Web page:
Veterinary Insurance Services Company photo
VISC Executive Vice President Mark Maeyama said standalone professional liability policies will not be renewed when they expire Dec. 31.
Several hundred veterinarians in California are losing professional liability insurance purchased through the California Veterinary Medical Association's brokerage firm and will need to find coverage elsewhere.
Veterinary Insurance Services Company, a subsidiary of the CVMA, will not renew coverage for individuals when their plans expire Dec. 31, according to an announcement by VISC Executive Vice President Mark Maeyama. "[E]ffective January 1, 2021, you will need to obtain alternative veterinary professional liability insurance coverage," he wrote in a recent letter to policyholders.
The change is a result of VISC transitioning to a new underwriter. VISC ended its relationship earlier this year with Allianz Global & Corporate Specialty because "it was clear that Allianz was trending in a different direction, one that may not serve the best interest of the veterinary profession," Maeyama said by email. He did not elaborate.
The new underwriter is CNA Financial Corp., which provides commercial property and casualty insurance. The company is not interested in providing professional liability coverage to individual veterinarians on a "standalone" basis, the letter stated.
In a telephone interview, Maeyama said VISC searched broadly for a vendor of freestanding professional liability insurance but came away empty-handed. "When we went to the marketplace, every carrier we talked to, we were unable to get any of them interested in this segment. ... " he said.
VISC was established by the CVMA in 2008 as the nation's first member-owned insurance brokerage firm. The program sells a number of products, including worker's compensation insurance, personal insurance lines, life insurance, and employment practices liability insurance. Its professional liability coverage was available as part of a business package policy or on a standalone basis for practitioners who are not practice owners. Many who bought the coverage are relief practitioners, consultants and independent contractors.
"This program offers protection and defense for allegations of professional wrongdoing and negligence," the VISC website explains. "Veterinary Medical Board (VMB) defense coverage is automatically included with a limit of $100,000 per doctor per year."
Maeyama estimated that the coverage for small animal practitioners cost around $225 a year — a relatively low rate that made it a popular option for many California veterinarians.
He and officials at the CVMA declined to disclose precise numbers of policyholders affected by the change.
Dr. Thomas Hansen, a practitioner in Mountain View, California, is among those impacted. "This is, of course, a major disappointment and yet one more thing to deal with now during a difficult year," he wrote on a message board of the Veterinary Information Network, an online community for the profession and parent of the VIN News Service. "I've maintained coverage through VISC for many years and while I've fortunately never needed them (yet), I was happy with the convenience, cost, and peace of mind."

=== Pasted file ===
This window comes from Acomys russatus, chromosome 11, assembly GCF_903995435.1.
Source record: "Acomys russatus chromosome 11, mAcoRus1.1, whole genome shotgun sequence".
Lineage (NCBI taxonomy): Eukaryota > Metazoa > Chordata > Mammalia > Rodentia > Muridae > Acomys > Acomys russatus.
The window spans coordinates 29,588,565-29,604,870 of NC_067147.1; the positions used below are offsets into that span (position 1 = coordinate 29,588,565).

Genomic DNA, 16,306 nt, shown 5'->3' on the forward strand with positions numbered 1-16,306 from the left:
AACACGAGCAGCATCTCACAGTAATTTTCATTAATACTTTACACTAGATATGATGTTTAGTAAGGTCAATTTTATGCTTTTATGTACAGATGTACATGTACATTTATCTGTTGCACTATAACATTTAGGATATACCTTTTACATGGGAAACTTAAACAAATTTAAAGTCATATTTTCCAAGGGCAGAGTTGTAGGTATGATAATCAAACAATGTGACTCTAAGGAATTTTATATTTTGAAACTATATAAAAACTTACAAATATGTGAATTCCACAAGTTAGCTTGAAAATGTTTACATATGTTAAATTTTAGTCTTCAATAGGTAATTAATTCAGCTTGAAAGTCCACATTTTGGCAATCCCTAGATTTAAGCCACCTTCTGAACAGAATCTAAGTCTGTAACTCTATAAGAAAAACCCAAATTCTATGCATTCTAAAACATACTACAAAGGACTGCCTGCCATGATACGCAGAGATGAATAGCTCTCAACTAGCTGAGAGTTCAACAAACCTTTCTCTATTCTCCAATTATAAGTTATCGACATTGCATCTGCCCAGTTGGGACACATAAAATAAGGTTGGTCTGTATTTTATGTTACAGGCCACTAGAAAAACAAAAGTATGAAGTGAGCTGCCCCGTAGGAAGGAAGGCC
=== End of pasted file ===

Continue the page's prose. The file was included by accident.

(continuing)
VISC has not stopped looking for a company willing to underwrite standalone liability insurance policies, Maeyama said. "We want to provide coverage for all policyholders; we're more invested in this process than ever. Our mission is to provide a comprehensive, competitive insurance program for California veterinarians."
In the meantime, VISC has put together a new business owners policy that bundles professional liability with veterinary license defense and business and property equipment coverage.
Maeyama said the bundle, while more expensive, could be useful for some veterinarians who previously had the standalone liability coverage, depending on their situation.
He offered this fictional scenario as an example: A veterinarian who makes house calls and makes a medical mistake is covered by professional liability insurance. But if the patient jumps, causing the veterinarian to break a $5,000 lamp in the home, the veterinarian could be liable as a business person. Similarly, Maeyama said, a practitioner could be held responsible if they lose control of a dog and it bites someone in the home. "Business liability offers coverage to the insured veterinarian for bodily injury and/or property damage to a third party arising from the business operation; it is not the same as professional liability," Maeyama explained.
The more extensive coverage provided by the bundle is in the neighborhood of $800 a year, Maeyama estimates. "It's the same policy as a practice owner's, only scaled down to fit the needs of the independent contractor veterinarian," he said.
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